White Nationalist Activists Fume Over Accusations of ‘Plagiarism’

White nationalist activist Jason Kessler appears at his "Unite the Right 2" rally in Washington, D.C., on August 12, 2018. (Photo: Jared Holt for Right Wing Watch)

Jason Kessler, the organizer of the infamous 2017 Unite the Right white supremacist gathering in Charlottesville, Virginia, accused another alt-right propagandist of plagiarizing “research” Kessler posted on his Twitter feed. Kessler’s research appears to be little more than pulling up excerpts from a 2018 lawsuit that is easily accessible using typical web search sites.

In this latest spat, Kessler’s fury is directed at the prolific alt-right propagandist Joseph Jordan. In May, the Southern Poverty Law Center identified Jordan as the man behind the “Eric Striker” persona at white nationalist Michael “Enoch” Peinovich’s The Right Stuff podcast network. In recent months, Jordan has taken to role-playing as a “journalist,” authoring articles for an extreme-right website called “National Justice.”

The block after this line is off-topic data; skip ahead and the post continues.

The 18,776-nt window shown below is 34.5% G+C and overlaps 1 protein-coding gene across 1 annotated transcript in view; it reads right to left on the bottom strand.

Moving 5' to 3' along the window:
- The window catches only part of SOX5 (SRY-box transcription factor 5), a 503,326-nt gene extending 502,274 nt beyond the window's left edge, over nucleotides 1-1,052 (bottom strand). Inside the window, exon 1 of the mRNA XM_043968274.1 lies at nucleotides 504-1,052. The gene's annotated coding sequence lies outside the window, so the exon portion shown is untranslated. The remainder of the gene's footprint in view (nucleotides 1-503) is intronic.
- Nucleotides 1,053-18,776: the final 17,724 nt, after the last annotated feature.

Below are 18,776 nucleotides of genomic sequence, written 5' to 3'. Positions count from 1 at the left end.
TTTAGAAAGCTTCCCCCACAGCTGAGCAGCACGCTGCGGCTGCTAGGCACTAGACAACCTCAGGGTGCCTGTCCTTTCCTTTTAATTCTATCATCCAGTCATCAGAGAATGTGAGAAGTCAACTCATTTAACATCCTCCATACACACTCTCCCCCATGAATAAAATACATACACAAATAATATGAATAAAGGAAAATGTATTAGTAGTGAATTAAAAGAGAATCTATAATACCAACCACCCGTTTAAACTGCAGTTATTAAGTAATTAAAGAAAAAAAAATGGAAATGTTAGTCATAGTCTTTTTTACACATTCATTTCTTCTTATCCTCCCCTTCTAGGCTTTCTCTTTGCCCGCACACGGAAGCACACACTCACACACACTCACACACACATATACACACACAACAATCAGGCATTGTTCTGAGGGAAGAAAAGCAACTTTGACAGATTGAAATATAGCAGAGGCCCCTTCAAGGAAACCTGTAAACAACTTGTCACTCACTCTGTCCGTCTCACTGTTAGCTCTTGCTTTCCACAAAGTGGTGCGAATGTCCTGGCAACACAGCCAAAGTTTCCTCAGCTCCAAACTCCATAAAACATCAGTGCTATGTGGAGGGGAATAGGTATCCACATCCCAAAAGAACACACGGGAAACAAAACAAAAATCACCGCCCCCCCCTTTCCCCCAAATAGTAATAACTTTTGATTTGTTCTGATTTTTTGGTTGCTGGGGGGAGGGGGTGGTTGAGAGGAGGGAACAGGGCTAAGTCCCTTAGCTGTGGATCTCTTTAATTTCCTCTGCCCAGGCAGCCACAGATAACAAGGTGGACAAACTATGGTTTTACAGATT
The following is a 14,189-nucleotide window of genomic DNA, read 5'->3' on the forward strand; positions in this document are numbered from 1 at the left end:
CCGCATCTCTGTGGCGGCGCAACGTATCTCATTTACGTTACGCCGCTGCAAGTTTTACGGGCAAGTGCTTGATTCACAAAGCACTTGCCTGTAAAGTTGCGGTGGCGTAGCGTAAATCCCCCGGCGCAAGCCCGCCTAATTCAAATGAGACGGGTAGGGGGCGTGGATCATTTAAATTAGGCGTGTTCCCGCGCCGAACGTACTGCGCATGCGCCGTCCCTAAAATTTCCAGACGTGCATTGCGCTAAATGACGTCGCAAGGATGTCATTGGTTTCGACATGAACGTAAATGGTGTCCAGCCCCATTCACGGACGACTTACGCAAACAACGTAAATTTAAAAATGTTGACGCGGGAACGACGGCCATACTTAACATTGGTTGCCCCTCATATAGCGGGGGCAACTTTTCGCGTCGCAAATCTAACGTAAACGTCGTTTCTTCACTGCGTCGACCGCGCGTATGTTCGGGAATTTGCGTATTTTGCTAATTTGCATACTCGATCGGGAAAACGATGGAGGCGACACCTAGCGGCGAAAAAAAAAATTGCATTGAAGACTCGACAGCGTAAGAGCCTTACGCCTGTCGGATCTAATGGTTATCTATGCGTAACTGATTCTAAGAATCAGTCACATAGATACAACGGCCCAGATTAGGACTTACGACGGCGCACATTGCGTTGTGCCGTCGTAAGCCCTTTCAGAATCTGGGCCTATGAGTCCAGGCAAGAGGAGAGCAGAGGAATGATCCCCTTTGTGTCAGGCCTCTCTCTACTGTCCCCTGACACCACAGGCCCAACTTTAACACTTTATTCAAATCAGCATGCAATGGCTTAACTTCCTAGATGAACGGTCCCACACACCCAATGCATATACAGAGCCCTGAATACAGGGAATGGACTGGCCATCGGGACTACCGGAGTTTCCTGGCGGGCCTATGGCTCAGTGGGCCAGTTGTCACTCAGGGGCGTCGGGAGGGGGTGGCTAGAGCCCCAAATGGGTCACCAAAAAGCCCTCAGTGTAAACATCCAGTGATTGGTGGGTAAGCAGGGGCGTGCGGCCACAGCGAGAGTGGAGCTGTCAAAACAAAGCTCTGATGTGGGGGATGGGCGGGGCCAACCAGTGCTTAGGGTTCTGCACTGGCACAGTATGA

Kessler accused Jordan of plagiarism yesterday after Jordan published an article rehashing allegations the organization Life After Hate made in a 2018 lawsuit against Christian Picciolini, a former extremist turned de-radicalization activist. Prior to Jordan’s article, Kessler had looked up the court documents related to the lawsuit and posted a link to them in his Twitter feed—information that Jordan said he had “uncovered” by himself.

“Now, I feel like I’m the victim of a more pernicious plagiarism because the people who are stealing the content have an agenda of trying to silence me and ostracize me,” Kessler said in a Periscope stream. “When somebody takes the product of my labor and puts it on their Twitter feed as if it is their own again and again, that’s bullshit,” he added.

“Mike Enoch’s right-hand man, Eric Striker, is fucking ripping me off for that website that he’s doing,” Kessler said.

This is not the first time that Kessler claims to have been plagiarized. Rebel Media issued an apology in 2017 after Jack Posobiec, a Claremont Institute fellow and political commentator for One America News Network, was caught plagiarizing Kessler nearly verbatim in a video he produced for Rebel Media’s YouTube channel.

Prior to organizing what was possibly the largest white supremacist gathering of the decade, Kessler promoted white nationalist causes in Virginia and authored three articles for The Daily Caller. After his rally prompted chaos in the streets of Charlottesville and resulted in the murder of a counterprotester, Kessler was subjected to numerous lawsuits related the rally, but that did not deter him from continuing to associate with fascists like Daniel McMahon, who was arrested on federal cyberstalking and threat charges last month, and from organizing another Unite the Right rally in Washington, D.C., in 2018.